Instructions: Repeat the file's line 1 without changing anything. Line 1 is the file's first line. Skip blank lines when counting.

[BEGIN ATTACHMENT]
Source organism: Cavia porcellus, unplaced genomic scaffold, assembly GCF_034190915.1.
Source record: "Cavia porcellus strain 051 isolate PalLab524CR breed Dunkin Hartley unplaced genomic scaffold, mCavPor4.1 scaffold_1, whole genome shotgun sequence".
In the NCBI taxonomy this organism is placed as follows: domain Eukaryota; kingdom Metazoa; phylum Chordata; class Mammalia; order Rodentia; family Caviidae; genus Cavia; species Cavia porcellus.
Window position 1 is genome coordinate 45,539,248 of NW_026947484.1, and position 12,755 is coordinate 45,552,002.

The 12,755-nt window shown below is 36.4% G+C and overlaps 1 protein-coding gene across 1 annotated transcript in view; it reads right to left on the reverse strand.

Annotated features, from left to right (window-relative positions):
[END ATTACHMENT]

Source organism: Cavia porcellus, unplaced genomic scaffold, assembly GCF_034190915.1.